The International Competition at Aveiro Museum
The 16th International Biennale of Artistic Ceramics, supported by Aveiro City Council and backed by a highly committed (and very female) team, opened its doors on October 28, 2023. With 565 entries received, the event is shaping up to be a great success. It’s a record for this fast-evolving Biennale, marked by an ever-stronger determination to open up to the international scene and to be ever more demanding in terms of quality, and which in return has managed to prove itself attractive with its three prize packages worth €13,000 / €8,000 and €4,000 respectively.
A jury of five people chosen by the Biennale organizers was set up:
• Alda Tomas, Creative Director and Product Designer, Vista Alegre, Portugal.
• Erika Sütő, artist designer, International Ceramic Studio of Kecskemét, Hungary.
• Xavier Morant Vardejo, City of Manises and from the Ceramic Cities Grouping AEuCC and AeCC, Spain.
• Rui Silva, Associate Professor, Department of Ceramic Materials and Techniques, University of Aveiro, Portugal
• Stéphanie Le Follic-Hadida, art historian and Vice President of the International Academy of Ceramics, France.
The jury met twice to select the 84 finalists and then to award the prizes and mentions of Honor. Given its history and geographical location, I fully appreciated the decisive role that Portugal could play in the coming decades. This 16th Biennale has received entries from every continent, from Latin America, of course, but also from Africa and Oceania. This is an invaluable natural attraction that few countries can boast of.
The organizing team from the City of Aveiro’s Museums and Heritage Department brought together a wide range of profiles within the jury. Artists, teachers, association leaders, managers, art historians, and others represented the full spectrum of ceramic art and design activities. Some paid particular attention to style and craftsmanship, while others focused on ideas and inventiveness. It has to be said, however, that quality work always manages, as if by magic, to synthesize all these expectations. I think I can speak for everyone when I say how high the overall standard of this latest edition of the Aveiro Biennale was. It wasn’t easy to choose three winners. After many pointless stratagems and a great deal of passionate, well-argued discussion, we were able to reach a consensus without difficulty so that we could all converge on what we sincerely and objectively believe to be indisputable.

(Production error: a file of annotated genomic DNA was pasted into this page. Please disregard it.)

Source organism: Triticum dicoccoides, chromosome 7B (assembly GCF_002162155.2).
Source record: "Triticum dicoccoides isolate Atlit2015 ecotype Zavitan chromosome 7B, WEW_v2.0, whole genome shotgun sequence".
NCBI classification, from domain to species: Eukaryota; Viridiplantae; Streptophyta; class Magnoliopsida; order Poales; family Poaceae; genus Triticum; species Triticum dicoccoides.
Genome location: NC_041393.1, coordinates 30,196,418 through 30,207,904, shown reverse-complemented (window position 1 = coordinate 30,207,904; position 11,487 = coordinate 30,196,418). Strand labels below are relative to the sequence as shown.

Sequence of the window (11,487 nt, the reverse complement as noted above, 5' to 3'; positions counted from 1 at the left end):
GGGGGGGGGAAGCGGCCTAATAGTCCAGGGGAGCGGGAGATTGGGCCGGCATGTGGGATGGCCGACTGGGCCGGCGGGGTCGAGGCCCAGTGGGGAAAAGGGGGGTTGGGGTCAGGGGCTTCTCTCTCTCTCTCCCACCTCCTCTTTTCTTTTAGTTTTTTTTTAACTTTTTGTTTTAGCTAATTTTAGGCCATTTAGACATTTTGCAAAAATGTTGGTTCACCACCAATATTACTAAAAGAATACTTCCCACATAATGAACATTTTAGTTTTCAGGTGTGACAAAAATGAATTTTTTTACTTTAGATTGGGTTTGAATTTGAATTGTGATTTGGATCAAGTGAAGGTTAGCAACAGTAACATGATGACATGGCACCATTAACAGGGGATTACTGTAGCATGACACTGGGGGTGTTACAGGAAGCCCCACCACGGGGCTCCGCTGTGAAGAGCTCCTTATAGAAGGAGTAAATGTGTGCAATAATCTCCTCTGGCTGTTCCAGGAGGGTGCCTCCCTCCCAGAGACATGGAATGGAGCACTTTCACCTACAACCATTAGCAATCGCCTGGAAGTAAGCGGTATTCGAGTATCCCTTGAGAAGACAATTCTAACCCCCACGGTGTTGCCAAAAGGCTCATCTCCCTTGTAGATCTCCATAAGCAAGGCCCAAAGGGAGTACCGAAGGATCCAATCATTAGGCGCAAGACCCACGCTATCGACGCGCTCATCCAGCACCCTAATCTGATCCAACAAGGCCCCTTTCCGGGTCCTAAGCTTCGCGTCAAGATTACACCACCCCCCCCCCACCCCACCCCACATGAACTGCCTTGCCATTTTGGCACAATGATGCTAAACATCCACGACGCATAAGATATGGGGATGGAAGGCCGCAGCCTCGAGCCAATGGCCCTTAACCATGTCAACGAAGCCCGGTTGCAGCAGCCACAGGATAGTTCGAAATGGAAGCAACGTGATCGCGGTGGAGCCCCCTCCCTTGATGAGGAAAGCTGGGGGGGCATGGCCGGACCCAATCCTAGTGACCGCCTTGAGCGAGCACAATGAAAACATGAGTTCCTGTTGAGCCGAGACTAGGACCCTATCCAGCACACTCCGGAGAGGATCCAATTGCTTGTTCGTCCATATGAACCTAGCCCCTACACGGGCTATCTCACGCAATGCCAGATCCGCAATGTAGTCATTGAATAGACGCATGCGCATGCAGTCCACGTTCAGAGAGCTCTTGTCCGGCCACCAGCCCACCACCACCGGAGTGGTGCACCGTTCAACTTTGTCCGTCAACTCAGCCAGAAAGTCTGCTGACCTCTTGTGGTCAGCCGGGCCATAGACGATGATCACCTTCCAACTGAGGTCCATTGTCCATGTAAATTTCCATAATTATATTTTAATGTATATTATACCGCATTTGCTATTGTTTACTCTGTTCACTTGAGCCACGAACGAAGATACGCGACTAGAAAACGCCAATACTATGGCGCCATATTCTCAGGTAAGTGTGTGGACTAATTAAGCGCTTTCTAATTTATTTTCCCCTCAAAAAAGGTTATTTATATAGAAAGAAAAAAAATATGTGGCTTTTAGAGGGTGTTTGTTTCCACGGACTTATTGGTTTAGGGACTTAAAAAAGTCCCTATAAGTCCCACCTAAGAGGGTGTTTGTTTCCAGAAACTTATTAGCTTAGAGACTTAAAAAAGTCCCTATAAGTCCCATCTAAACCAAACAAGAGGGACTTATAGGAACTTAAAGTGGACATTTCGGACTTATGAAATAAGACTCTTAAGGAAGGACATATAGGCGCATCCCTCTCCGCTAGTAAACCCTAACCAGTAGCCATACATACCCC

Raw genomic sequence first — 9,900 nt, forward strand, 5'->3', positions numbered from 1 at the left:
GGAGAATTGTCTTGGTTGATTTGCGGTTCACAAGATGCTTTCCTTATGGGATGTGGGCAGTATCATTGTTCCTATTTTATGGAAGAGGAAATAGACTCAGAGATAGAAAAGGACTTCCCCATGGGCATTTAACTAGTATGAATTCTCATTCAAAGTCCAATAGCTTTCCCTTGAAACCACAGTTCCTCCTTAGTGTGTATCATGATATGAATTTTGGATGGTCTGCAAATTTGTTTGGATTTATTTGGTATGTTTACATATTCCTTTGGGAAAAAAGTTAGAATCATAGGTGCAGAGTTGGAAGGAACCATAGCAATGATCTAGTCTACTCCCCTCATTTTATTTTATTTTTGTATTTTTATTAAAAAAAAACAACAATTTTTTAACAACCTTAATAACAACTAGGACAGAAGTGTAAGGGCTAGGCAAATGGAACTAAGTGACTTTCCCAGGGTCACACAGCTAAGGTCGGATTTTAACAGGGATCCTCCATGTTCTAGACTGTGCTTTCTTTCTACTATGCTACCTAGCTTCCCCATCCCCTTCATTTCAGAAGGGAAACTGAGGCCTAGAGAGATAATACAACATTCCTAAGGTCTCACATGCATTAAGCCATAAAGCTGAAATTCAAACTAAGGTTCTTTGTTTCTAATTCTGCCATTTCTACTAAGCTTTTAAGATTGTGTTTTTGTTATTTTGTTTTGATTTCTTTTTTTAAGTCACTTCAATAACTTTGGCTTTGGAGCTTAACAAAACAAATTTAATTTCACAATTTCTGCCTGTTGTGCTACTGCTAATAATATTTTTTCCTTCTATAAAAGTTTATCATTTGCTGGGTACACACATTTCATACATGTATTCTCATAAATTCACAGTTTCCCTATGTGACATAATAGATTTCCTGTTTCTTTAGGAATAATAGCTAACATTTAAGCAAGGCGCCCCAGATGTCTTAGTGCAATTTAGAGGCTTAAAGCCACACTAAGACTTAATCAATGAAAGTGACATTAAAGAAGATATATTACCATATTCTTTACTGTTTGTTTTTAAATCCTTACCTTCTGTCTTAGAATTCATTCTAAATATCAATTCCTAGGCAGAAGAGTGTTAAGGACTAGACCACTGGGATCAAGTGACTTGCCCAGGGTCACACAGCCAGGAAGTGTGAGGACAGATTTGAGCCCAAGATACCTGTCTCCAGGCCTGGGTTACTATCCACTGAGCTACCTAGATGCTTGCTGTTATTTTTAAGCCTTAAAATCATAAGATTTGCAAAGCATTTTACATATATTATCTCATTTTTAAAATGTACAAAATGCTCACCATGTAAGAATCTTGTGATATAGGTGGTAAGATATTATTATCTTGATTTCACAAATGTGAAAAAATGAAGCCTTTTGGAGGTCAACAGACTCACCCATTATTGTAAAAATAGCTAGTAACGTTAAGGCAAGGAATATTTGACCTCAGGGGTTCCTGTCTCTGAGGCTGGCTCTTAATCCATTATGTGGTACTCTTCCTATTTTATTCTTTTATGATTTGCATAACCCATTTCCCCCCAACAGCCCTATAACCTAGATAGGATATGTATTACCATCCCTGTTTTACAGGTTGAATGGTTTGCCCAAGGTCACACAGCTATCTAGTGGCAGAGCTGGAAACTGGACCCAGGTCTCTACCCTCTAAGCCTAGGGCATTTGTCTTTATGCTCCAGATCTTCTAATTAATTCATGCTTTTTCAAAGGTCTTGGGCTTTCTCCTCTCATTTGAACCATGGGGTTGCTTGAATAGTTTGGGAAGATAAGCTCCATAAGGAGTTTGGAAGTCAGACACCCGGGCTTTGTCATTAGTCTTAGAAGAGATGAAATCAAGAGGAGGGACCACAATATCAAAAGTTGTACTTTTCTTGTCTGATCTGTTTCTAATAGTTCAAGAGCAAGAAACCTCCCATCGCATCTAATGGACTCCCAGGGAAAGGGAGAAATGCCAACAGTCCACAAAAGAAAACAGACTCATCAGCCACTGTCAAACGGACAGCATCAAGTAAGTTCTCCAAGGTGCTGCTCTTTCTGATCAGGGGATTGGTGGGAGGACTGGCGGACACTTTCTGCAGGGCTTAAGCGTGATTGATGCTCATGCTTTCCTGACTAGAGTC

This is how the three splendid 2023 prizes were chosen:
• 1st prize: PAULA BASTIAANSEN (Netherlands), “Balanced in red” (3 elements), 90 x 90 x 23 cm, whose lightness and sense of movement essentially contradict the ceramic idea.
• 2nd prize: HIDEMI TOKUTAKE (Japan), “Grow”, 55 x 53 x 63 cm, whose timeless sculptural approach combines the complexity of its interior volume with the sensitive application of colour.
• 3rd prize: MING-MIAO Ko (Taiwan), “Handle with care“ (installation), porcelain, 350 x 40 cm, which tackles the issue of gender from the angle of sex toys and surgery.
Six mentions of Honor were then awarded to :
• CHISATO YASUI (Japan) for “Profiles 6 and 10”, two volumes of a constructivist nature, but combining structure and pictorial subtlety.
• JIAO MENG (China) for his floor installation “We are all Alice, ” drawing inspiration from oral tradition and ‘para-realism’.